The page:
Cabaret raises profile of sex-assault survivors

Cabaret raises profile of sex-assault survivors

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Smoky crooner-arranger Shannon Turner and her pianist-accompanist Lili St. Queer are the saucy-yet-tender “Glitter and Garbage” cabaret show at L’Etage — a shimmering program that seamlessly blends Broadway standards with punk eclecticism as part of their sonic reach, with additional guest drag and burlesque moments.

“I’m an entertainer,” said Turner. “I can carry a tune. I’m able to connect with audiences. I try to make them laugh, to make them feel, and to speak truth.”

      On March 24 — and in collaboration with activist Aja Beech — Turner, St. Queer and guest performer Mistor Fahrenheit will sing for the benefit of RAINN: the Rape Abuse and Incest National Network. RAINN provides assistance and counseling to sexual-assault survivors.

“Over 300,000 people, ages 12 and older, experience sexual assault every year in the United States,” said Beech, who has worked with crime victims, particularly those who do not feel comfortable going directly to authorities after they’ve been attacked. “It was only since 1994 that sexual assaults, and assaults in general, against women have been a federal crime.”

     Unfortunately, Beech added, past experience has told LGBTQ individuals, people of color and those with disabilities that they likely won’t be provided the respect and dignity they deserve in the aftermath of an assault. “Organizations like RAINN provide help to these victims, whether they are in crisis and need to contact the 24-hour hotline, connect to local resources [or] find advocates.”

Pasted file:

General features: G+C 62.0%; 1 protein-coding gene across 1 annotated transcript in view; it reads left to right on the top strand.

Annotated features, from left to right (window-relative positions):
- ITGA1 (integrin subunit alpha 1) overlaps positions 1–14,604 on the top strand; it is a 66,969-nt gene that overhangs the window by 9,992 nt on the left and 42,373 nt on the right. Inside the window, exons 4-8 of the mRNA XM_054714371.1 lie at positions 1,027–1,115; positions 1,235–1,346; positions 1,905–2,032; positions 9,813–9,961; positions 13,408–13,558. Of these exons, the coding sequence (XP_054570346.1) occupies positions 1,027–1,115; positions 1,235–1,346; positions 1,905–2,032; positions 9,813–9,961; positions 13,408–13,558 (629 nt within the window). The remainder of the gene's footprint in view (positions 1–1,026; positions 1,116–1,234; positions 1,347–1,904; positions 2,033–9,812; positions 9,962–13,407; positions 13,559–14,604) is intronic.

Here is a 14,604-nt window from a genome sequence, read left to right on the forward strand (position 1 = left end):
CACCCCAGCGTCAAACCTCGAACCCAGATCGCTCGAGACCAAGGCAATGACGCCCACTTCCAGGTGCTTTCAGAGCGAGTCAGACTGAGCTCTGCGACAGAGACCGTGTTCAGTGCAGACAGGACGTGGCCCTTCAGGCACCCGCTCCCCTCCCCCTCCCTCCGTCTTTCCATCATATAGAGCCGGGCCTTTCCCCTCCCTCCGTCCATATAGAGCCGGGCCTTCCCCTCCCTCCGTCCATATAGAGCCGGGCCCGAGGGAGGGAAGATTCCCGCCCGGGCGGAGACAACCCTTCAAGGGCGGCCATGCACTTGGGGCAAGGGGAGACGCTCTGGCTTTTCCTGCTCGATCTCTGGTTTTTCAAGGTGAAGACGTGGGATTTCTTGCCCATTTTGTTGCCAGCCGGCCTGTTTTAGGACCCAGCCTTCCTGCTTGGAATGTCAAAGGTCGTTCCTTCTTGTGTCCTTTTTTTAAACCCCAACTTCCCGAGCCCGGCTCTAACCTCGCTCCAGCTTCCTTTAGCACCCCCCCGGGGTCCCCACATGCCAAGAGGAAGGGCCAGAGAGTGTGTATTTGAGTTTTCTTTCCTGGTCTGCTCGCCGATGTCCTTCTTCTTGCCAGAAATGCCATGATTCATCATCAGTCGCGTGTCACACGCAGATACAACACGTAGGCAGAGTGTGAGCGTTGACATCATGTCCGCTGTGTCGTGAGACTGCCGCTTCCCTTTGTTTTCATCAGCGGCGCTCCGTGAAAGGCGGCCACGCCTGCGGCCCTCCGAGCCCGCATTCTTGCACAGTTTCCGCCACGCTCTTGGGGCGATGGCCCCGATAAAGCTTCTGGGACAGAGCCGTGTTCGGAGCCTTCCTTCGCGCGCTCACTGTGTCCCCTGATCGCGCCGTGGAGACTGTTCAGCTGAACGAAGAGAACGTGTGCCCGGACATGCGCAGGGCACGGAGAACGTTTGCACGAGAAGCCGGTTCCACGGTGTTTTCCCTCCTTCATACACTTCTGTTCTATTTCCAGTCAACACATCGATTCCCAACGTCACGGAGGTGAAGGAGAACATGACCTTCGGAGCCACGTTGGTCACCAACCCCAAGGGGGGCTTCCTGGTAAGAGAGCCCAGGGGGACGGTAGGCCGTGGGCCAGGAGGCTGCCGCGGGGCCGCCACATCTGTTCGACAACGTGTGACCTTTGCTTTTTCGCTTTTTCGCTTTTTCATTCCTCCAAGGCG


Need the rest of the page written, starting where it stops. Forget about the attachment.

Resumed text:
Meanwhile, Turner is more than the cabaret’s host and prime entertainment: She is also a survivor of sexual assault.

“I prefer the term ‘survivor’ over ‘victim,’” she said. “Often, all one can do is survive. You survive the traumatic event, the fallout, the trigger, the day, the hour, the minute. It’s something I’ve dealt with throughout my life.”

Queer and trans individuals are assaulted at a higher rate than heterosexual and cisgender people, said Turner.

“We are in the middle of a movement. I think it’s important in the midst of #MeToo for people in the LGTBQ+ community to be reminded that we are a part of the conversation.”

If you think Turner and company won’t use L’Etage’s stage for some musical testimony when it comes to assault, think again.

“Spoiler alert for you: We will be discussing and singing about the dynamics of being a survivor at our show. Some of the tunes we are doing — Joan Jett’s ‘Do You Wanna Touch Me’ and Rogers and Hart’s ‘You Took Advantage of Me’ — will show how anxious I am to reclaim my strength by injecting these songs with my experience and sass.”


Glitter and Garbage will be held 8-10 p.m. March 24 at L’Etage, 624 S. Sixth St.

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